Posted on 11 September 2012 with 5 comments from readers
Some forecasters like Dr Marc Faber or Jim Rogers have been so obviously right in most of their big calls for more than a decade that they justifiably have iconic status. Others like Harry Dent made their reputation 20 years ago on one good call and have been struggling pretty much ever since.
We last wrote about his predictions in February 2010 when the Dow Jones was at 10,000 and he thought it was about to crash to 2,200-3,000. Today we sit comfortably above 14,000. Get out of gold, he said then, what sort of advice was that?
Wrong yet again
Previously Mr. Dent’s real howler was forecasting a massive stock market bubble in the late 2000s with the Dow at 35,000 that never came close. Indeed, in his last book has was almost humble about noting the complexity of intermingled cycles that make forecasting tough. Why carry on? But he does.
Today Mr. Dent is back on his old hobby horse of deflation being the problem ahead of us, not inflation in his latest tome.
He argues: ‘Think of it another way: what is the biggest single cost of living today? Is it gold? Oil? Food? It’s none of these. It is housing. And what is housing doing? Dropping like a rock. It can’t muster a bounce, despite the lowest mortgage rates in history and the strongest stimulus programs anywhere… ever. The Fed is fighting deflation purposely. It will fail.’
OK but that would be US house prices that have already deflated for the past five years, this is history not the future. US house prices are very low, so low they have nowhere to go, except up perhaps. And what about the price of gold, oil and food? They are rapidly inflating in price. Gold is up $200. Brent crude close to $115. Food prices are up 10 per cent due to crop failures.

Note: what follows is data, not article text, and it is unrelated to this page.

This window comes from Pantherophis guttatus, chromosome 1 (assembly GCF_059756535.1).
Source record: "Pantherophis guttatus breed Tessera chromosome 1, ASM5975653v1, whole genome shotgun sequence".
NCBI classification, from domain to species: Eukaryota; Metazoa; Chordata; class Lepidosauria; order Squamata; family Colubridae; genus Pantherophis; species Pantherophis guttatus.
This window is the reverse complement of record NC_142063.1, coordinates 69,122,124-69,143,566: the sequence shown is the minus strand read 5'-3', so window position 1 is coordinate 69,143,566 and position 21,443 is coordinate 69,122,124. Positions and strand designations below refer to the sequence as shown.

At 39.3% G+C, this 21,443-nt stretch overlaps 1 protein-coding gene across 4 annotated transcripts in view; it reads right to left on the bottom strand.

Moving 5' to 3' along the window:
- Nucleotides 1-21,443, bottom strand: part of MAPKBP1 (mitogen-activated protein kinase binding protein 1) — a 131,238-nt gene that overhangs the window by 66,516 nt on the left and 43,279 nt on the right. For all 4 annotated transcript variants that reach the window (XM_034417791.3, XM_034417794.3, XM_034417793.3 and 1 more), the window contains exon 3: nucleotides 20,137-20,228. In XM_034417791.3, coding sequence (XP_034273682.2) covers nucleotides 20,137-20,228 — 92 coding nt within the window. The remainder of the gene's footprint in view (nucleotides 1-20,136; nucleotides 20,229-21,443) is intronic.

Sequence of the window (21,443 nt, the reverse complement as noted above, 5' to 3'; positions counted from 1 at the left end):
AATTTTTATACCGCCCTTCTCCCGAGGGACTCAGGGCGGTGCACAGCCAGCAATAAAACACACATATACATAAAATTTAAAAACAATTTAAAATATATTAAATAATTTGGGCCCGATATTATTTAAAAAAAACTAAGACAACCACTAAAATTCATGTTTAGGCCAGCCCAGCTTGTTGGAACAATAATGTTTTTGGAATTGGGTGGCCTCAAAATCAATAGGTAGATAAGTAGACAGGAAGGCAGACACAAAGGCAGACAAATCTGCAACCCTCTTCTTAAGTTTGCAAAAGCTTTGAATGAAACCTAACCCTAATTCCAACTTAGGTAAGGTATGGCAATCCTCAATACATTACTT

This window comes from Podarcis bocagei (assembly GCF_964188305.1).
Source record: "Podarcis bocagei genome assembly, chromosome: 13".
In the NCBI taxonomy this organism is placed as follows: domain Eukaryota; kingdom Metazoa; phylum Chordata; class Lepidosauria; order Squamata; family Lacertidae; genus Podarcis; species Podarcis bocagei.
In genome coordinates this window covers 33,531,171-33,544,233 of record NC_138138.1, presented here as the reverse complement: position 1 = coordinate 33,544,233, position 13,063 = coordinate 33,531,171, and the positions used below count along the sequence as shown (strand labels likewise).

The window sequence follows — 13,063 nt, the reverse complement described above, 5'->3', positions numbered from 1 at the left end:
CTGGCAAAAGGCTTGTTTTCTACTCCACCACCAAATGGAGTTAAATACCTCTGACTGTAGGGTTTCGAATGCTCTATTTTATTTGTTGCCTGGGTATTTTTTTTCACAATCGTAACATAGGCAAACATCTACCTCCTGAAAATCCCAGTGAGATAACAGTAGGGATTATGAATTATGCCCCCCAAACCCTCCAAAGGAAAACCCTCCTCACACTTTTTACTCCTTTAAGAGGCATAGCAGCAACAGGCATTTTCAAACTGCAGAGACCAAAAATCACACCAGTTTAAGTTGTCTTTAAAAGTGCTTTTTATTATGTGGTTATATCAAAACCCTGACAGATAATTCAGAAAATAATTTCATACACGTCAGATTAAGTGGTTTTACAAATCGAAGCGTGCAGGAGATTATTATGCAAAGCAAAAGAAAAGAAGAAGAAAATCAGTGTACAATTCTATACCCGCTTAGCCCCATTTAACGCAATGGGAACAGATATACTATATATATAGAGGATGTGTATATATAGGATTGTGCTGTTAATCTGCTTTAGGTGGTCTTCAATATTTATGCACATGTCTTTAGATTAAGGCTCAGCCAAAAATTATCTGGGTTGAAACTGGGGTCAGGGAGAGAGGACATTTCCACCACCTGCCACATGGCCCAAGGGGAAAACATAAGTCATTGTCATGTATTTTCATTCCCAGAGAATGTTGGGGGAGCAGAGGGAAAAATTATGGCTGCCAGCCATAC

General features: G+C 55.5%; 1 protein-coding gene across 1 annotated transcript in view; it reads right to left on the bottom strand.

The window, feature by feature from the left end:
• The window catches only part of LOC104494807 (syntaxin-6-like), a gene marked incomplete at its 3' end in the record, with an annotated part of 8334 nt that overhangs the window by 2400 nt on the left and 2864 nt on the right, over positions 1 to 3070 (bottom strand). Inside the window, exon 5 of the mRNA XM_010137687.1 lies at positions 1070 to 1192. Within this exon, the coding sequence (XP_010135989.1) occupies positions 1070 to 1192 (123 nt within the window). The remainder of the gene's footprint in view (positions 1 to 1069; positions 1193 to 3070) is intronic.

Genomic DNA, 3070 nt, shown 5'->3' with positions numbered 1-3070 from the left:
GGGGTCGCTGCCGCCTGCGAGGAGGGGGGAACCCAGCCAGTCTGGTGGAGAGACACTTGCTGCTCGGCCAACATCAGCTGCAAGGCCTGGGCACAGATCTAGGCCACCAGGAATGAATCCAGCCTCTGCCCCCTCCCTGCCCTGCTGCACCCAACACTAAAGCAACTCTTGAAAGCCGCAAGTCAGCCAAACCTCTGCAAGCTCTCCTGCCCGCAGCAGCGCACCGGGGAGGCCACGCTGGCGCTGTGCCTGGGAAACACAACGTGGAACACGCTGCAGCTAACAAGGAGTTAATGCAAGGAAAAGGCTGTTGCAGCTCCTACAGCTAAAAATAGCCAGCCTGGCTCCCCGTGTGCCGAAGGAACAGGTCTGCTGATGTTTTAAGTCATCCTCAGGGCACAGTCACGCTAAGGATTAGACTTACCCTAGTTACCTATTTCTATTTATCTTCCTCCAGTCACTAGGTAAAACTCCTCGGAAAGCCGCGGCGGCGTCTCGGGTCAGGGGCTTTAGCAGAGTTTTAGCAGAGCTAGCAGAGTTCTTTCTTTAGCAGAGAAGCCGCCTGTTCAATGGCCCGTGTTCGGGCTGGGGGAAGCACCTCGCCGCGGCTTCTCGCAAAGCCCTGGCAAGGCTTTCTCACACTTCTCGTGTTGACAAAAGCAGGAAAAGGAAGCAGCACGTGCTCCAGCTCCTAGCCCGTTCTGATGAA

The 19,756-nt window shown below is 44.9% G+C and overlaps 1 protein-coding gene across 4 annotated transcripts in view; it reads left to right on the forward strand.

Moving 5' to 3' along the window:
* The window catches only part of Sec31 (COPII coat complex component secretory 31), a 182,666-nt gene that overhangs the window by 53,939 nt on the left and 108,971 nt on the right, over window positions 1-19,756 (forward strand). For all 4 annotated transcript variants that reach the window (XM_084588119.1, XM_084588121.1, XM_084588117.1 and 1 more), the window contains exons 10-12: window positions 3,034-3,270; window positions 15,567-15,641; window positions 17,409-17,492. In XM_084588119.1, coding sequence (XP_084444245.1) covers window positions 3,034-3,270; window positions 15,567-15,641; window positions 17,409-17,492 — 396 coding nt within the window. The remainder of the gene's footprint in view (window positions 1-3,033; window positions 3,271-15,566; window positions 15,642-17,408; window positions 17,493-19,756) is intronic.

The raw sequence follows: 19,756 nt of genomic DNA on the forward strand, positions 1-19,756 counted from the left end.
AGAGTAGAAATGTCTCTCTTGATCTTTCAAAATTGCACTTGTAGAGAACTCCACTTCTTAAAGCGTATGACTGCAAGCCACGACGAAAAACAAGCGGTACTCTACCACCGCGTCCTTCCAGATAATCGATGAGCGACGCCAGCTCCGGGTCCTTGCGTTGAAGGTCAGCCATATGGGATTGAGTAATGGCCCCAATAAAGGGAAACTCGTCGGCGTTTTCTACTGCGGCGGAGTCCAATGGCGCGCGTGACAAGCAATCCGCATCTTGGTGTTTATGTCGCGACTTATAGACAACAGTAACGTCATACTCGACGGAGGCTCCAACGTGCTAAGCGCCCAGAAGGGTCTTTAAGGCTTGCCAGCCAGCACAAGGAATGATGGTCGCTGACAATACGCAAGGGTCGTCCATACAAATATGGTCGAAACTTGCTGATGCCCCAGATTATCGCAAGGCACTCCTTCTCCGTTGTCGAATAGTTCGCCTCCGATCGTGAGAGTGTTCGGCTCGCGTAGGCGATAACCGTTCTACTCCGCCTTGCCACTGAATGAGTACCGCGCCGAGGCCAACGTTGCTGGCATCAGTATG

Mr. Dent makes his stock market and economic predictions based pretty much solely on the analysis of demographics. This is at a time when automatic trading software and mining robots work on their terms, but successfully in the same field by encrypting many technical parameters and financial indicators. Still, none of them, not even the Bitcoin Loophole software can guarantee 100 percent accuracy. It is astonishing as how Mr. Dent tries to bring accuracy with population alone. His view is that if you get population trends right you can forecast economic growth and therefore where stock markets will do well. It sounds so plausible but can you accurately forecast demographics?
The UK has just seen its largest population increase over the past decade in 200 years due to massive immigration flows. Really the economy ought to be booming instead of being locked in stagflation and debt, and the stock market should be at a record high.
In this example we can see that both the demographic prediction and its predicted effect were wrong. It’s a flawed science with a flawed analysis of its consequences.
Inflation not deflation
So it would be a reasonable conclusion that Mr. Dent has it all wrong again. We have already seen the deflation of the 2008-9 crash in the US housing market and what lies ahead is the inflation as an unintended or perhaps intended consequence of the money printing by central banks that followed, and that is far from over by the way.
What’s wrong with the theory of demographics? Might it not have something to do with the differing spending power of different populations and the capricious nature of their central banks who fight rather than roll with the trend?
Even today 300 million Americans can outspend more than 1.3 billion Chinese and so can their central bank. Brute population numbers are only a part of the equation and highly misleading if you try to use them to try to judge future economic output or stock markets.